Page:A simplified grammar of the Danish language.djvu/70

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danish grammar.

his coat on the tree;' Kjolen hang på Træet, 'The coat was hanging on the tree.'

Many intransitive verbs acquire a transitive character by a mere "umlaut," or change of the vowel; as,

at falde, to fall; at fælle, to fell.
... fare, ... drive; ... före, ... lead.
... knage, ... creak; ... knikke, ... crack.
... ligge, ... lie; ... lægge, ... lay.
... ryge, ... smoke; ... röge, ... to cure by smoking
... sidde, ... sit; ... sætte, ... set.
... springe, ... spring; ... sprænge, ... burst.
... våge, ... watch; ... vække, ... awaken, be awake.

Deponent verbs are declined in all their simple tenses like passives, viz., by adding s or es to the corresponding tenses of the active form. In their compound tenses they employ the active auxiliary at have. Their supine is formed by the addition of t or ts; but, for the sake of euphony, this rule is frequently disregarded, and des or edes is employed for the older and more correct form; as, instead of writing Det har lykkets mig, 'I have succeeded,' we find Det er lykket mig, or Det lykkedes mig.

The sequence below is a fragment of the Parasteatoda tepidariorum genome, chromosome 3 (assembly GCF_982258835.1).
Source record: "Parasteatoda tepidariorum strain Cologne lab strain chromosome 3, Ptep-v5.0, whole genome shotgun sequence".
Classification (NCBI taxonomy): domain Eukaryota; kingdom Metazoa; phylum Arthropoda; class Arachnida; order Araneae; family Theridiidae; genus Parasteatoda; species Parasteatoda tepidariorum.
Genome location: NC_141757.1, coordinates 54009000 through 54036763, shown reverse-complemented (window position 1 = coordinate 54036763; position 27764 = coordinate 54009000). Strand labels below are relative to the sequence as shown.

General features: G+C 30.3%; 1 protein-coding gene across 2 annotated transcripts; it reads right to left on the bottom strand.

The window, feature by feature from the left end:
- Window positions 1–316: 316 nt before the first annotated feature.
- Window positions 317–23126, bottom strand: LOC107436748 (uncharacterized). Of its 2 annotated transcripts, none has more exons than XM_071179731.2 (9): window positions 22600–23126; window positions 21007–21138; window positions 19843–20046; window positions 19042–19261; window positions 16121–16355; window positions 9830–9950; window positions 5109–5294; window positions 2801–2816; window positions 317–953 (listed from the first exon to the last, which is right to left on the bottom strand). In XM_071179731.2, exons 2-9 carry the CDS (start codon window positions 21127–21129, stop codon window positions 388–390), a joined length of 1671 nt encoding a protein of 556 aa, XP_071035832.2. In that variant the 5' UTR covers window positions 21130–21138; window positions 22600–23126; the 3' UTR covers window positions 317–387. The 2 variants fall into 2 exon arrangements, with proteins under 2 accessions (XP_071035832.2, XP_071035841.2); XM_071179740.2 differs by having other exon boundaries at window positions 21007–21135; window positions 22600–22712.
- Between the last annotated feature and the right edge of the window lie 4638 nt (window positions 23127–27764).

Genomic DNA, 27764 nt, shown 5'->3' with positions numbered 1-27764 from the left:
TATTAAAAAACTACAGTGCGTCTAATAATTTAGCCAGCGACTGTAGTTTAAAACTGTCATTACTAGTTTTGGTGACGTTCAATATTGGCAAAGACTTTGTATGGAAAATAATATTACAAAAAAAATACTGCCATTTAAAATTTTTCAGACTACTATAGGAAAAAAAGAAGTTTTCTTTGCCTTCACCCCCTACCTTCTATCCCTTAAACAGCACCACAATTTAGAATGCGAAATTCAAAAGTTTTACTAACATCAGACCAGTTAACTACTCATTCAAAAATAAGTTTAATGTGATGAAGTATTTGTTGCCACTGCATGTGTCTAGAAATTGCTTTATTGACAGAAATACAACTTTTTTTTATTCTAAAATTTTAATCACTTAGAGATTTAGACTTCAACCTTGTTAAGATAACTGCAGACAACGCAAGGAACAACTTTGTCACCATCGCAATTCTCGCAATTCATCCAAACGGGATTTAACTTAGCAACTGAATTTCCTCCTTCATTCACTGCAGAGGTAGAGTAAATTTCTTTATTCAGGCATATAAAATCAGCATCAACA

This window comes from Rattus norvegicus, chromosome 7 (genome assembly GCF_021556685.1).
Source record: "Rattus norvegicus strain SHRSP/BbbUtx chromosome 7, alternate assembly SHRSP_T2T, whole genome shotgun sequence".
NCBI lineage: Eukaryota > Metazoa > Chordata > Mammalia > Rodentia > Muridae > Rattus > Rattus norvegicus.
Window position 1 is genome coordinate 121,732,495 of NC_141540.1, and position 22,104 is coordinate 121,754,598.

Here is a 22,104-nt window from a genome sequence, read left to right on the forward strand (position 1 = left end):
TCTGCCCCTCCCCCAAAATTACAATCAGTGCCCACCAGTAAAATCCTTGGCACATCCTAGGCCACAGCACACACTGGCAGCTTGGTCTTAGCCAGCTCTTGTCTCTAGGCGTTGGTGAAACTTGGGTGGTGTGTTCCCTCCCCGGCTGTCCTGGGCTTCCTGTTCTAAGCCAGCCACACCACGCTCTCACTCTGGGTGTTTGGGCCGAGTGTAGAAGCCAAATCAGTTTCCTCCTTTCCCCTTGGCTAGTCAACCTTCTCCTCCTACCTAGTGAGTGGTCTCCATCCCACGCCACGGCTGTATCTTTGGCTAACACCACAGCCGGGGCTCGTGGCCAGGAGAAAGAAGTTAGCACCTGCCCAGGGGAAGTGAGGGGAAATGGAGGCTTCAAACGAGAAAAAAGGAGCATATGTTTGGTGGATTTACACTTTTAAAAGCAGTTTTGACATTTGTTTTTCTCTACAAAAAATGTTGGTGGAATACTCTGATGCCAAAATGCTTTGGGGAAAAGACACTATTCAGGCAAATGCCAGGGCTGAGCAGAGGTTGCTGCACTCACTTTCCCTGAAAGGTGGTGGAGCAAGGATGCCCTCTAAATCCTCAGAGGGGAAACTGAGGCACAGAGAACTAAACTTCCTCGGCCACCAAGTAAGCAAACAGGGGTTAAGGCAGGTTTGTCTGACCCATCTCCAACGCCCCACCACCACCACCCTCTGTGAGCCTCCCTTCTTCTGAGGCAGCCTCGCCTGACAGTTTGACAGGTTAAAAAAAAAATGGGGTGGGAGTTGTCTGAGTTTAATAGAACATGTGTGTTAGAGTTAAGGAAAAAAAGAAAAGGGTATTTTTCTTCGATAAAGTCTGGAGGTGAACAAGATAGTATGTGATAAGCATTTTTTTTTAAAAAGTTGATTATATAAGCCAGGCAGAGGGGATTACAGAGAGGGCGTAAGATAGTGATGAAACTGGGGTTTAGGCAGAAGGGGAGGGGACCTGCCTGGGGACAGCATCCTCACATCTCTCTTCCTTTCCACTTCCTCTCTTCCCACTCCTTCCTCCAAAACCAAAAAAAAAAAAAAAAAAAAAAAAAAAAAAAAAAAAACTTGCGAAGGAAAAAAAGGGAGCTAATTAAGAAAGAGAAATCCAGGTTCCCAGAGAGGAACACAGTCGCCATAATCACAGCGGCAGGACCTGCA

Verbs having a reciprocative sense assume the passive form when used simply with the subject-noun, or pronoun; as, de ses, 'they see each other;' Hans og Jens slås, 'Hans (John) and Jens are fighting.' De slå hinanden, and de slås, convey different meanings; the former signifying 'they are beating each other,' while the latter implies the more forcible act of fighting.